A selfie of Grainne wearing a black top with short hair

Grainne’s story

Mum of two Grainne was diagnosed with stage 1A ovarian cancer after mentioning a pulled stomach muscle to her GP. She found Target Ovarian Cancer’s information and other women’s stories a useful way to understand her diagnosis and what to expect. 

As a mum of a ten-year-old boy and five-year-old girl, life is pretty busy! My usual day consists of getting the children up, dropping them off on my way to work, collecting them, cooking dinner, finishing homework, and then putting everyone to bed. Lights out!

So, when I felt a pain in my tummy as I lifted my daughter out of her high stool, I didn’t think too much of it.

The problem was it didn’t seem to go away. With a few painkillers it eased, but for three weeks I could still feel the discomfort.

Grainne selfie with blonde hair smiling toward the camera


The sleepless night that led to my diagnosis  

After a night where I couldn’t lie down to sleep because of the discomfort, I mentioned it to my GP who I was seeing for my cervical smear test. I thought I’d pulled a muscle, and so she examined me and although she couldn’t feel anything, she sent me for an ultrasound. As a self-confessed hypochondriac this put my mind at ease.  

That was August 2022, and by November I was in surgery being treated for a borderline ovarian cyst. The operation involved a total hysterectomy, and after was when I found out that the cyst was cancerous and I had stage 1 ovarian cancer.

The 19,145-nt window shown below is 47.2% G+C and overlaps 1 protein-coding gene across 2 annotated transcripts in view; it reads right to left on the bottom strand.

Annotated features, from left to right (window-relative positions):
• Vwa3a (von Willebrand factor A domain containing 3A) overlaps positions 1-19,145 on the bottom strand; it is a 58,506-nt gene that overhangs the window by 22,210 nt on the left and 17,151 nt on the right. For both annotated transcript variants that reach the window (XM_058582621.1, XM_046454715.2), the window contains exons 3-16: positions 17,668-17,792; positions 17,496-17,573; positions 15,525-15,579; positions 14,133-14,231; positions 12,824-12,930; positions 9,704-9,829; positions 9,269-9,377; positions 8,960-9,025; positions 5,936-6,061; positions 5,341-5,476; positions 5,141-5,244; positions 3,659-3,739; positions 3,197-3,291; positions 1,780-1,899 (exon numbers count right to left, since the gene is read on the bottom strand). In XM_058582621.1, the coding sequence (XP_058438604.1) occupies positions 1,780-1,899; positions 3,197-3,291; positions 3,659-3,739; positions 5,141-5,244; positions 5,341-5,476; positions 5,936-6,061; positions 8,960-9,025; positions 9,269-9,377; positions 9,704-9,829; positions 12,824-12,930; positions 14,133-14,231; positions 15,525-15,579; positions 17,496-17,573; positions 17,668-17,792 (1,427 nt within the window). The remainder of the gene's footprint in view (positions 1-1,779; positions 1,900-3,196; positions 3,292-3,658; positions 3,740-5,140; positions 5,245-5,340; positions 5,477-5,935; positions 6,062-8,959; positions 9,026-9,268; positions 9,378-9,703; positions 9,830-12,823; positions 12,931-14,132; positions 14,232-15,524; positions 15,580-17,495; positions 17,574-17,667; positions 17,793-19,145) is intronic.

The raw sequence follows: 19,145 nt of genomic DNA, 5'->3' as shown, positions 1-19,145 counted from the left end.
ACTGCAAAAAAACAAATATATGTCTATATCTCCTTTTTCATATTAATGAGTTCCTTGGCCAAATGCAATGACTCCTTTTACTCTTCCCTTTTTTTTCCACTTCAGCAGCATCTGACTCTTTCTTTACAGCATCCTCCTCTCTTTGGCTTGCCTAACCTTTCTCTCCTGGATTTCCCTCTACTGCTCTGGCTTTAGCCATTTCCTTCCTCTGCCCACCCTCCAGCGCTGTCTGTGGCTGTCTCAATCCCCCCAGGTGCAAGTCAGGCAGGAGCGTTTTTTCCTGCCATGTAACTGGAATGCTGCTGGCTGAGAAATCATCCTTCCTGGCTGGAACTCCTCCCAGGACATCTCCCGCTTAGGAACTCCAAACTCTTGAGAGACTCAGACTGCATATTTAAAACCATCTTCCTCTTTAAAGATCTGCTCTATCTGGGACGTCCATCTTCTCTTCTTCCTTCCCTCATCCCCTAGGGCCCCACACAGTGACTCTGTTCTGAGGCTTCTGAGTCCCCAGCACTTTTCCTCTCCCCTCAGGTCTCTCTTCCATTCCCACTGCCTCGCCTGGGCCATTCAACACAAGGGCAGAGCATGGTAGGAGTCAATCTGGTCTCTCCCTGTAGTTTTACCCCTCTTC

I had been told time and time again by many medical professionals, ‘”thank god for that pulled muscle” because I had no obvious symptoms of ovarian cancer.

Looking back, it’s scary to think what could have been.  

After surgery I started on chemotherapy. The first session was tough, as I didn't know that the steroids gave you such a comedown, it was terrible. After that though, I knew what to expect. I had four sessions of chemotherapy in total and I returned to work two weeks after my last one.  

Looking back 

Ovarian cancer never crossed my mind as I had no obvious symptoms. Also, my CA125 was only slightly elevated. 

When I found out, I tried my best to avoid Google – which is the advice I would give to everyone else as not everything you find is useful. However, this is when I came across Target Ovarian Cancer. I read the charity’s information and learnt more about my stage of cancer, and what to expect.

I found Target Ovarian Cancer’s information about the disease really helpful!

It's almost a year since my surgery, and I feel great, but it does hit me looking back on the time from initial presentation to surgery to diagnosis. It was the not knowing and then the knowing that I find quite scary and daunting.

A selfie of Grainne wearing a black top with short hair

All sorts of thoughts were going through my head, and still do. I know that stage 1A has a lower risk of recurrence, but there is always the worry. Every time there’s a pain and ache I do panic, but then I have to remember I can't live life like that.  

I wanted to share my story as I spent time reading other women’s stories which gave me some reassurance, as the diagnosis came completely out of the blue.

I would also like to encourage women to see their GP if they do notice any unusual symptoms – never feel like you’re wasting their time. My GP was great. They want to help.  

If you’ve been affected by this story and would like to speak to a specialist nurse, you can call our dedicated support line on 020 7923 5475 or contact us: [email protected]. We're open from 9am until 5pm, Monday to Friday.

If reading this story has helped you, join the Ovarian Cancer Community to connect with more people affected by ovarian cancer: www.targetovariancancer.org.uk/onlinecommunity